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Selling Businesses With Seller Financing

Financing a Business Purchase

Few people who wish to buy a business have the kind of cash it takes to pay 100 percent of the purchase price up front.  Some sort of financing is almost always necessary.  The traditional path to financing the purchase of a business involves sitting down with a banker, filling out a loan application, and waiting to see if you qualify.  Once the loan is approved - assuming everything is in order - you have the money you need to proceed.  Whether you are buying an existing business, starting one from scratch, or purchasing a franchise, the path to ownership almost always runs through some sort of financial institution, whether commercial bank, credit union, or private equity firm. 

Bank financed business purchase.

However there is another route available to you, if you happen to be buying a business that is already up and running - having the existing owner provide some or all of the financing.

What is Seller Financing?

In its simplest terms, seller financing means that the current owner of a business offers to carry some or all of the debt incurred by the buyer when taking over the enterprise.  Let’s say the sale price of XYZ Company is $5,000,000, and the owner - Mr. Z - has no outstanding liens or mortgages.  In other words, he owns XYZ free and clear.  Ms. B, the prospective buyer, has only $1,000,000 to put toward the purchase.  Mr. Z agrees to take the million as a down payment and has Ms. B sign a promissory note for the difference.  By entering into this agreement, she now owns XYZ in its entirety while Mr. Z has $1,000,000 in the bank, plus a guaranteed income stream based upon monthly payments from Ms. B against the $4,000,000 debt (plus interest).

Vendor Financed Business Sale.jpg


Why Buy a Business Financed By the Seller?

Over the past couple of years, traditional sources for financing the purchase of a business have been severely compromised.  Lending today is tighter than ever; credit rules are such that the old adage, “Banks seem to lend money only to people who don’t need it,” is perhaps truer than ever.  Qualifying for a loan is an arduous task, and a lender will be very fussy not only about your own financial situation, but also the perceived health of the business you wish to buy.  But eliminating the need to deal with a bank is not the only reason to seek out seller financing.  Oftentimes a seller is highly motivated to find a buyer and sees this option as an ideal way to attract serious attention.  The buyer can frequently obtain better terms from the seller - a longer period to pay back the loan, and an interest rate more attractive than the current market - while not having to jump through so many hoops to qualify.  One more advantage - the seller remains a party to the company’s ongoing success.  Mr. Z wants to make sure that Ms. B does well so she will remain current on her payments against the $4,000,000 she owes.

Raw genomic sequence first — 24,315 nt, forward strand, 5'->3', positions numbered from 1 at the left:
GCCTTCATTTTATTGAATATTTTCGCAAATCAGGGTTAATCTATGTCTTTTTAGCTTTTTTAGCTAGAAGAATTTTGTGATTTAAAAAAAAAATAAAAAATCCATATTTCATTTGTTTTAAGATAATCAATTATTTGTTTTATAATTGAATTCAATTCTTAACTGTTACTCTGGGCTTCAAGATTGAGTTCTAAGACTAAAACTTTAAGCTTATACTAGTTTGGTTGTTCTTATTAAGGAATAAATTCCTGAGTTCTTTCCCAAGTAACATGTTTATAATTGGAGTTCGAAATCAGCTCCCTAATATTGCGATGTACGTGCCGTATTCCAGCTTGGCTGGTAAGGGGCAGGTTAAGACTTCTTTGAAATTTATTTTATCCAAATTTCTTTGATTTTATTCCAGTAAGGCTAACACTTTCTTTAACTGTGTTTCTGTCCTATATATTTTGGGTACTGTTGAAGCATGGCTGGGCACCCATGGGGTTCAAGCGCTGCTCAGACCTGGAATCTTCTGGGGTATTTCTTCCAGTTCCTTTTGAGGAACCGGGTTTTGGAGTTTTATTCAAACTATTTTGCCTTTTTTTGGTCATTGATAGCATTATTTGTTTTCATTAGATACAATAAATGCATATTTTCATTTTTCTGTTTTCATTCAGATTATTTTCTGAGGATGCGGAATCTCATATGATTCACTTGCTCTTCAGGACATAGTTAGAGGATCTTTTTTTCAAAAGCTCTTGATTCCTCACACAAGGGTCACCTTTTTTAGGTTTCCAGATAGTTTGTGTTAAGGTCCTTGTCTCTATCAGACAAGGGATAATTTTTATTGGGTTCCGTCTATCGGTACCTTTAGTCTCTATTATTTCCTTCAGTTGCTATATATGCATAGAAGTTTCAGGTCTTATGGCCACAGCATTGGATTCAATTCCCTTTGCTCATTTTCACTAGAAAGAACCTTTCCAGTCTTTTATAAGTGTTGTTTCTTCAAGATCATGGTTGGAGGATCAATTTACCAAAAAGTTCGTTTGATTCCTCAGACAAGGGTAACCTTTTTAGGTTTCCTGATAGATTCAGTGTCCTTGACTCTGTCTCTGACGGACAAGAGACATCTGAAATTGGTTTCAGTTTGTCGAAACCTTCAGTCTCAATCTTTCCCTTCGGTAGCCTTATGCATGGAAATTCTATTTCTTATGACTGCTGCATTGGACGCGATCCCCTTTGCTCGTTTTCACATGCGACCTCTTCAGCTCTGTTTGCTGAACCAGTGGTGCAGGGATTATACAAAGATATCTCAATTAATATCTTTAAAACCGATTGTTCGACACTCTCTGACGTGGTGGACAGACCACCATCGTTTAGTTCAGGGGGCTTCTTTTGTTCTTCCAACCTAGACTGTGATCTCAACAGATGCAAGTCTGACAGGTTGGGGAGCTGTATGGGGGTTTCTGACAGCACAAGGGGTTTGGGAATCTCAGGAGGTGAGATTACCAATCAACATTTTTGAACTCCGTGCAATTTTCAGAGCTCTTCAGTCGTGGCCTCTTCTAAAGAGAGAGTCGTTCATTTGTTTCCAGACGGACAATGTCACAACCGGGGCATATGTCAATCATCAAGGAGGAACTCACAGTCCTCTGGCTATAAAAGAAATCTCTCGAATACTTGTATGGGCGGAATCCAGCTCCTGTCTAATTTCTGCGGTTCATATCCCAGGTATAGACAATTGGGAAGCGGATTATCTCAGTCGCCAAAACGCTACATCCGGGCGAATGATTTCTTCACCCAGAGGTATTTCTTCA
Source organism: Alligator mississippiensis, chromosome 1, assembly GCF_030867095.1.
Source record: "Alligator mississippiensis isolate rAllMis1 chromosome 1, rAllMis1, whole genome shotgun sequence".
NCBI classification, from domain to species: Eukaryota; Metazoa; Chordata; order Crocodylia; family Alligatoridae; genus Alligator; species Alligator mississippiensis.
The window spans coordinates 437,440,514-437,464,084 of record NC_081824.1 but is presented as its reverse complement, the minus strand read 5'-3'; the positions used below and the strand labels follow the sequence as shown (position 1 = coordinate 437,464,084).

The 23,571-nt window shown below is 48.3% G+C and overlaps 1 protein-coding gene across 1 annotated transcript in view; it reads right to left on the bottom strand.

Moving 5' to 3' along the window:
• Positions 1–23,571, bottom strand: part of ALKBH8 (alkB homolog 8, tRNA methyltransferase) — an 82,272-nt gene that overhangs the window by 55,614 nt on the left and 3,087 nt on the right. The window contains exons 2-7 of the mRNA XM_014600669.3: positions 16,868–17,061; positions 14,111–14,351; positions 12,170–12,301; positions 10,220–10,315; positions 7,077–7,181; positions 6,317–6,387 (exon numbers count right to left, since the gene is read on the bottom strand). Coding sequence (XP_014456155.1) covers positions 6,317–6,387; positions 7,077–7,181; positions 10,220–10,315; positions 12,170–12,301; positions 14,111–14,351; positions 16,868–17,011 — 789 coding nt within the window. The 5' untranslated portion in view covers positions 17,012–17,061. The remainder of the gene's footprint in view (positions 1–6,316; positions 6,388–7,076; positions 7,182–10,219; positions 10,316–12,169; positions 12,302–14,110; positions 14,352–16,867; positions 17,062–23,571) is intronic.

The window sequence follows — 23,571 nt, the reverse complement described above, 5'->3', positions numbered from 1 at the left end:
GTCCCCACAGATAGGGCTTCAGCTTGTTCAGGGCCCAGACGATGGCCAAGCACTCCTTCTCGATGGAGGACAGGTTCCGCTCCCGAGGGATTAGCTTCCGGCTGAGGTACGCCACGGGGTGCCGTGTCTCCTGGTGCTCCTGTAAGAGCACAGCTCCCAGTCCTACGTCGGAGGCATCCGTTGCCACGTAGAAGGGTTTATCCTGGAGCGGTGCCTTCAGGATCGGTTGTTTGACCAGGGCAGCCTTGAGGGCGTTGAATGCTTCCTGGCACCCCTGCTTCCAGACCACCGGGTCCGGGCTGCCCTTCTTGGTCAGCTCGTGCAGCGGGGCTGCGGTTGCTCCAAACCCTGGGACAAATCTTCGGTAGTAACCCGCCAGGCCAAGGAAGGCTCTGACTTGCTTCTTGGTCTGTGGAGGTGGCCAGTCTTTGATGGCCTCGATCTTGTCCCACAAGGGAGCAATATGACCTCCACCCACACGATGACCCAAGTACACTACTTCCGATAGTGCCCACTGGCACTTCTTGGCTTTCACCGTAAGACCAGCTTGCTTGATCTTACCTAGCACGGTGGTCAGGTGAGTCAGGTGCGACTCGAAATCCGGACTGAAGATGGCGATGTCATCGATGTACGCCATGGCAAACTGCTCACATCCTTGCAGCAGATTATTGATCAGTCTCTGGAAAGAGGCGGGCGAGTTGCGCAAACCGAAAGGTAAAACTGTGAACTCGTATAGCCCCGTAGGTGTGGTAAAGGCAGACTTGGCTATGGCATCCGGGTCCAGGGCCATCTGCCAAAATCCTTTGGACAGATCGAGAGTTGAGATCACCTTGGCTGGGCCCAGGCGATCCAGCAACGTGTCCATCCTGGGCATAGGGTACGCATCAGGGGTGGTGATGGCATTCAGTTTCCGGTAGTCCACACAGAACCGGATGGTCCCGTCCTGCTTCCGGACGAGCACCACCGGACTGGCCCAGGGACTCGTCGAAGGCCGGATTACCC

Business deal handshake


Typical Seller-Financed Terms

It is not unusual to see situations where a seller will finance at least half the value of the purchase.  This number will go up based upon several factors, including how much the seller may owe to others (real estate mortgage, equipment financing, etc.), or what he or she expects to do with the proceeds.  If Mr. Z is planning to retire, he won’t mind taking the majority of the funds in monthly payments, as the deal would look very much like an annuity to him.  But if he is buying another business, he may be less inclined to float a loan for the entire purchase price - unless, of course, the business he is buying also involves seller financing!  While every deal is different, you can expect to see at least a five- to seven-year payback, and usually an interest rate in the eight to ten percent range.  Using a straight-line amortization schedule and the aforementioned purchase of XYZ Company, a $4,000,000 loan at 8.5 percent over seven years would require Ms. B to pay Mr. Z $63,345.90 per month for 84 months. 

If this amount does not seem to comfortably fit within the company’s expected cash flow, the two parties may instead agree to lengthen the term and thereby reduce the amount owed each month - perhaps in exchange for a slightly higher interest rate.  For example, changing to a ten-year note at 8.75 percent, the monthly payment drops to $50,130.70 a month.  That extra $13,000 in Ms. B’s pocket could make a big difference in the day-to-day operation of the business.  Also, most seller-financed notes allow the buyer to pay it off early without penalty.  If Ms. B does better than expected, she can make bigger payments every month or save up for a lump-sum payoff a few years ahead of schedule.



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